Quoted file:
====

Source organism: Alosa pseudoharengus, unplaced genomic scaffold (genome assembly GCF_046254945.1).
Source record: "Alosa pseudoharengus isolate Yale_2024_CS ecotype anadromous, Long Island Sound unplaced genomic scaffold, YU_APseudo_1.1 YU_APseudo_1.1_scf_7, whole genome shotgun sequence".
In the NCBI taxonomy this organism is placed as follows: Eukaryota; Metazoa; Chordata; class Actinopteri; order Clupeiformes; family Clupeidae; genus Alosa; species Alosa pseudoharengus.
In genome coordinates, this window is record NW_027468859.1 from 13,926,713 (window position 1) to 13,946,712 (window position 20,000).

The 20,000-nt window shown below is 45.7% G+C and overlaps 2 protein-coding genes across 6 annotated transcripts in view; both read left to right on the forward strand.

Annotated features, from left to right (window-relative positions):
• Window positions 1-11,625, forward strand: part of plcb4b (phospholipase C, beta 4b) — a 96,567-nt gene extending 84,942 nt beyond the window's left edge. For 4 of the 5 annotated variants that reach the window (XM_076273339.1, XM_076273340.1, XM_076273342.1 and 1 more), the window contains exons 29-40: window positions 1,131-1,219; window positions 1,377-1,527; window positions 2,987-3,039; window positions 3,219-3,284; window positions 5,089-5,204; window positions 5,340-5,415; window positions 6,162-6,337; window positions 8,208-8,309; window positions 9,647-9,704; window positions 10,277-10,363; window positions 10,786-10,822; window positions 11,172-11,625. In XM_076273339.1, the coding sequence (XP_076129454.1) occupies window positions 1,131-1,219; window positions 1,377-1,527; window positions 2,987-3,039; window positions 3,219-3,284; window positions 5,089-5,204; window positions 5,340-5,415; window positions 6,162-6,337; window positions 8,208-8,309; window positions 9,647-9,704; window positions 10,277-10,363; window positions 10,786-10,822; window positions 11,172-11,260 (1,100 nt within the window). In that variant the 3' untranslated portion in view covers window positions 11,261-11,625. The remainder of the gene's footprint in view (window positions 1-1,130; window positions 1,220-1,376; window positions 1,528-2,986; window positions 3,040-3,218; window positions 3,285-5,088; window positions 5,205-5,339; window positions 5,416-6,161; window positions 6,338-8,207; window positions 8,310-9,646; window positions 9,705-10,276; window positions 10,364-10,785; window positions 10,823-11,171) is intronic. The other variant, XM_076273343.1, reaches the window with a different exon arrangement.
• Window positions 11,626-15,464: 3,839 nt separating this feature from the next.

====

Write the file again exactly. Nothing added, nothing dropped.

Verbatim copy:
Source organism: Alosa pseudoharengus, unplaced genomic scaffold (genome assembly GCF_046254945.1).
Source record: "Alosa pseudoharengus isolate Yale_2024_CS ecotype anadromous, Long Island Sound unplaced genomic scaffold, YU_APseudo_1.1 YU_APseudo_1.1_scf_7, whole genome shotgun sequence".
In the NCBI taxonomy this organism is placed as follows: Eukaryota; Metazoa; Chordata; class Actinopteri; order Clupeiformes; family Clupeidae; genus Alosa; species Alosa pseudoharengus.
In genome coordinates, this window is record NW_027468859.1 from 13,926,713 (window position 1) to 13,946,712 (window position 20,000).

The 20,000-nt window shown below is 45.7% G+C and overlaps 2 protein-coding genes across 6 annotated transcripts in view; both read left to right on the forward strand.

Annotated features, from left to right (window-relative positions):
• Window positions 1-11,625, forward strand: part of plcb4b (phospholipase C, beta 4b) — a 96,567-nt gene extending 84,942 nt beyond the window's left edge. For 4 of the 5 annotated variants that reach the window (XM_076273339.1, XM_076273340.1, XM_076273342.1 and 1 more), the window contains exons 29-40: window positions 1,131-1,219; window positions 1,377-1,527; window positions 2,987-3,039; window positions 3,219-3,284; window positions 5,089-5,204; window positions 5,340-5,415; window positions 6,162-6,337; window positions 8,208-8,309; window positions 9,647-9,704; window positions 10,277-10,363; window positions 10,786-10,822; window positions 11,172-11,625. In XM_076273339.1, the coding sequence (XP_076129454.1) occupies window positions 1,131-1,219; window positions 1,377-1,527; window positions 2,987-3,039; window positions 3,219-3,284; window positions 5,089-5,204; window positions 5,340-5,415; window positions 6,162-6,337; window positions 8,208-8,309; window positions 9,647-9,704; window positions 10,277-10,363; window positions 10,786-10,822; window positions 11,172-11,260 (1,100 nt within the window). In that variant the 3' untranslated portion in view covers window positions 11,261-11,625. The remainder of the gene's footprint in view (window positions 1-1,130; window positions 1,220-1,376; window positions 1,528-2,986; window positions 3,040-3,218; window positions 3,285-5,088; window positions 5,205-5,339; window positions 5,416-6,161; window positions 6,338-8,207; window positions 8,310-9,646; window positions 9,705-10,276; window positions 10,364-10,785; window positions 10,823-11,171) is intronic. The other variant, XM_076273343.1, reaches the window with a different exon arrangement.
• Window positions 11,626-15,464: 3,839 nt separating this feature from the next.